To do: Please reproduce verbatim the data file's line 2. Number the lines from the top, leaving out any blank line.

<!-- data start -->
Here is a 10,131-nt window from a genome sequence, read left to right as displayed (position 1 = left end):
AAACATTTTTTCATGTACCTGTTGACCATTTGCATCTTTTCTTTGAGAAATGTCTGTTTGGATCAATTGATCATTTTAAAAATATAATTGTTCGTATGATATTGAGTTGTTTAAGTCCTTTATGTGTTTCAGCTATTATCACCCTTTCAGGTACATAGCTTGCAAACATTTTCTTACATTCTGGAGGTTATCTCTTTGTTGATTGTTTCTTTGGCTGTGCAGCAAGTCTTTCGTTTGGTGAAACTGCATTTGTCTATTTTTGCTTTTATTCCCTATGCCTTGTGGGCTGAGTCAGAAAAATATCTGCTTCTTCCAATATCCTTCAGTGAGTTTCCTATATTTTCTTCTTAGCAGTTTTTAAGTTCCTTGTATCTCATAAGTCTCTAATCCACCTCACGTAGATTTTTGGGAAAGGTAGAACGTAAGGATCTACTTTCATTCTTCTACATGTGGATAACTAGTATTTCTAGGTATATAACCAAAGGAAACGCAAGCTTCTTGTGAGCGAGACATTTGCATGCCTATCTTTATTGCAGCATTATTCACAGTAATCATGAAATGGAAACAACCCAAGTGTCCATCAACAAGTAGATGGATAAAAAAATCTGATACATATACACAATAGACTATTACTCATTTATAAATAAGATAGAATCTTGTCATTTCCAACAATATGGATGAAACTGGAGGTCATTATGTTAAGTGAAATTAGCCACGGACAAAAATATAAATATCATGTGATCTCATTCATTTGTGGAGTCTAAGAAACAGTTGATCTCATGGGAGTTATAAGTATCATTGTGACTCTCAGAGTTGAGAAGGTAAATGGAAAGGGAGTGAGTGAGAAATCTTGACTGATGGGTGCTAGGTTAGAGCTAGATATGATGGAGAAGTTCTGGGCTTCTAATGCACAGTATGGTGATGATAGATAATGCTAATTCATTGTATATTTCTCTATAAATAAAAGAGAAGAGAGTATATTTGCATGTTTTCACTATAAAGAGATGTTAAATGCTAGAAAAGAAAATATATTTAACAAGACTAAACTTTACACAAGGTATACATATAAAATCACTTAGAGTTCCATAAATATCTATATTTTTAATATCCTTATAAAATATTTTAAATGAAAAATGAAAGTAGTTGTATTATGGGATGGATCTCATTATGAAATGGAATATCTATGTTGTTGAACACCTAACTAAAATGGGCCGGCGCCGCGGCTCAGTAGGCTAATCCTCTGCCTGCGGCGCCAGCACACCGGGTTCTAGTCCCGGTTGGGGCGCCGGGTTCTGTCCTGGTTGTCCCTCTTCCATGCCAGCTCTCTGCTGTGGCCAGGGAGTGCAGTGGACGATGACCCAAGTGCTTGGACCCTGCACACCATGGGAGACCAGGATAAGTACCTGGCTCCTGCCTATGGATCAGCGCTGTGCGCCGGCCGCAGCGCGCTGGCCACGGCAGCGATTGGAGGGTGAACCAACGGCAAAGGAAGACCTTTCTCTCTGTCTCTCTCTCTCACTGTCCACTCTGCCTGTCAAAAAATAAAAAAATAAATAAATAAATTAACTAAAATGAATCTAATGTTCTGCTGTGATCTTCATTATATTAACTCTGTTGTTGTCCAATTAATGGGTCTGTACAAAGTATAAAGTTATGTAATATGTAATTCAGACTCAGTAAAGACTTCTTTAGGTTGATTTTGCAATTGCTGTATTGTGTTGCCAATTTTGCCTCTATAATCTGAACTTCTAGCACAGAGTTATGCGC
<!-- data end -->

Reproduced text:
AAACATTTTTTCATGTACCTGTTGACCATTTGCATCTTTTCTTTGAGAAATGTCTGTTTGGATCAATTGATCATTTTAAAAATATAATTGTTCGTATGATATTGAGTTGTTTAAGTCCTTTATGTGTTTCAGCTATTATCACCCTTTCAGGTACATAGCTTGCAAACATTTTCTTACATTCTGGAGGTTATCTCTTTGTTGATTGTTTCTTTGGCTGTGCAGCAAGTCTTTCGTTTGGTGAAACTGCATTTGTCTATTTTTGCTTTTATTCCCTATGCCTTGTGGGCTGAGTCAGAAAAATATCTGCTTCTTCCAATATCCTTCAGTGAGTTTCCTATATTTTCTTCTTAGCAGTTTTTAAGTTCCTTGTATCTCATAAGTCTCTAATCCACCTCACGTAGATTTTTGGGAAAGGTAGAACGTAAGGATCTACTTTCATTCTTCTACATGTGGATAACTAGTATTTCTAGGTATATAACCAAAGGAAACGCAAGCTTCTTGTGAGCGAGACATTTGCATGCCTATCTTTATTGCAGCATTATTCACAGTAATCATGAAATGGAAACAACCCAAGTGTCCATCAACAAGTAGATGGATAAAAAAATCTGATACATATACACAATAGACTATTACTCATTTATAAATAAGATAGAATCTTGTCATTTCCAACAATATGGATGAAACTGGAGGTCATTATGTTAAGTGAAATTAGCCACGGACAAAAATATAAATATCATGTGATCTCATTCATTTGTGGAGTCTAAGAAACAGTTGATCTCATGGGAGTTATAAGTATCATTGTGACTCTCAGAGTTGAGAAGGTAAATGGAAAGGGAGTGAGTGAGAAATCTTGACTGATGGGTGCTAGGTTAGAGCTAGATATGATGGAGAAGTTCTGGGCTTCTAATGCACAGTATGGTGATGATAGATAATGCTAATTCATTGTATATTTCTCTATAAATAAAAGAGAAGAGAGTATATTTGCATGTTTTCACTATAAAGAGATGTTAAATGCTAGAAAAGAAAATATATTTAACAAGACTAAACTTTACACAAGGTATACATATAAAATCACTTAGAGTTCCATAAATATCTATATTTTTAATATCCTTATAAAATATTTTAAATGAAAAATGAAAGTAGTTGTATTATGGGATGGATCTCATTATGAAATGGAATATCTATGTTGTTGAACACCTAACTAAAATGGGCCGGCGCCGCGGCTCAGTAGGCTAATCCTCTGCCTGCGGCGCCAGCACACCGGGTTCTAGTCCCGGTTGGGGCGCCGGGTTCTGTCCTGGTTGTCCCTCTTCCATGCCAGCTCTCTGCTGTGGCCAGGGAGTGCAGTGGACGATGACCCAAGTGCTTGGACCCTGCACACCATGGGAGACCAGGATAAGTACCTGGCTCCTGCCTATGGATCAGCGCTGTGCGCCGGCCGCAGCGCGCTGGCCACGGCAGCGATTGGAGGGTGAACCAACGGCAAAGGAAGACCTTTCTCTCTGTCTCTCTCTCTCACTGTCCACTCTGCCTGTCAAAAAATAAAAAAATAAATAAATAAATTAACTAAAATGAATCTAATGTTCTGCTGTGATCTTCATTATATTAACTCTGTTGTTGTCCAATTAATGGGTCTGTACAAAGTATAAAGTTATGTAATATGTAATTCAGACTCAGTAAAGACTTCTTTAGGTTGATTTTGCAATTGCTGTATTGTGTTGCCAATTTTGCCTCTATAATCTGAACTTCTAGCACAGAGTTATGCGC